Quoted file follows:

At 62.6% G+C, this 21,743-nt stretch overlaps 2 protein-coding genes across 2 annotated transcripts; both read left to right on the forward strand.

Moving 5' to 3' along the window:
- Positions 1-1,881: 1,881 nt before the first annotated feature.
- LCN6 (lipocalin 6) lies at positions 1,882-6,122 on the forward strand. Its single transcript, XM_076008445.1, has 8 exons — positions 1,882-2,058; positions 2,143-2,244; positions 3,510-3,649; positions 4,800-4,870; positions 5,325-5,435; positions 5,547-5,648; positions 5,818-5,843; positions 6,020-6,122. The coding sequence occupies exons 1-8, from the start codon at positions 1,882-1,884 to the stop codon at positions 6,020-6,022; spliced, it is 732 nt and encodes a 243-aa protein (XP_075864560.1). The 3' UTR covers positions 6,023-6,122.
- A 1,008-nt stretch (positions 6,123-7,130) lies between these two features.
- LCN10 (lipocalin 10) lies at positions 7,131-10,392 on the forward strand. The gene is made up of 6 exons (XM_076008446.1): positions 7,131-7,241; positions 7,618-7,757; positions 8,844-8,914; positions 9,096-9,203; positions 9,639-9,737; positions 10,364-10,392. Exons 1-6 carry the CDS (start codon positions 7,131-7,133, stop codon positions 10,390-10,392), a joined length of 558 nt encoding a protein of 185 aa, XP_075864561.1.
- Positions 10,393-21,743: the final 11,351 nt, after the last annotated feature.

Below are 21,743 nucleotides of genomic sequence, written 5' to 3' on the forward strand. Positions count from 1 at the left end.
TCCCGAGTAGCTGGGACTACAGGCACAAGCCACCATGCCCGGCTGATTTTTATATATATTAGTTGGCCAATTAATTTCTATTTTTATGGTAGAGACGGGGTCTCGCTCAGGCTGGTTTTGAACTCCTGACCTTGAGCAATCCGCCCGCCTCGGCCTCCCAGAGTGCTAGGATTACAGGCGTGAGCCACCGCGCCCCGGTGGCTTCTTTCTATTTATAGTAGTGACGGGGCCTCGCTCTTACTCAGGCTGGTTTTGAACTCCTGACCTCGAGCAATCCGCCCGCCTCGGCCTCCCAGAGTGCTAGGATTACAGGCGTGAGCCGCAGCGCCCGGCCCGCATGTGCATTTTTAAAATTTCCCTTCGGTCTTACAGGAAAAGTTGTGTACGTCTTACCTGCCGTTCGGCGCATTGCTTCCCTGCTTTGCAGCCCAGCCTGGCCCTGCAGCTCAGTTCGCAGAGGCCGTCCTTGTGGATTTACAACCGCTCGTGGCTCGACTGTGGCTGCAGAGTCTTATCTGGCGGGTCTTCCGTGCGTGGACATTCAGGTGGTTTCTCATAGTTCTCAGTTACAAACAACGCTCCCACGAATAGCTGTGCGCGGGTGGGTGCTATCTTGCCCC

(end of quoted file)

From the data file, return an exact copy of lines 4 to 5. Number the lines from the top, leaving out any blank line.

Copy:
- LCN6 (lipocalin 6) lies at positions 1,882-6,122 on the forward strand. Its single transcript, XM_076008445.1, has 8 exons — positions 1,882-2,058; positions 2,143-2,244; positions 3,510-3,649; positions 4,800-4,870; positions 5,325-5,435; positions 5,547-5,648; positions 5,818-5,843; positions 6,020-6,122. The coding sequence occupies exons 1-8, from the start codon at positions 1,882-1,884 to the stop codon at positions 6,020-6,022; spliced, it is 732 nt and encodes a 243-aa protein (XP_075864560.1). The 3' UTR covers positions 6,023-6,122.
- A 1,008-nt stretch (positions 6,123-7,130) lies between these two features.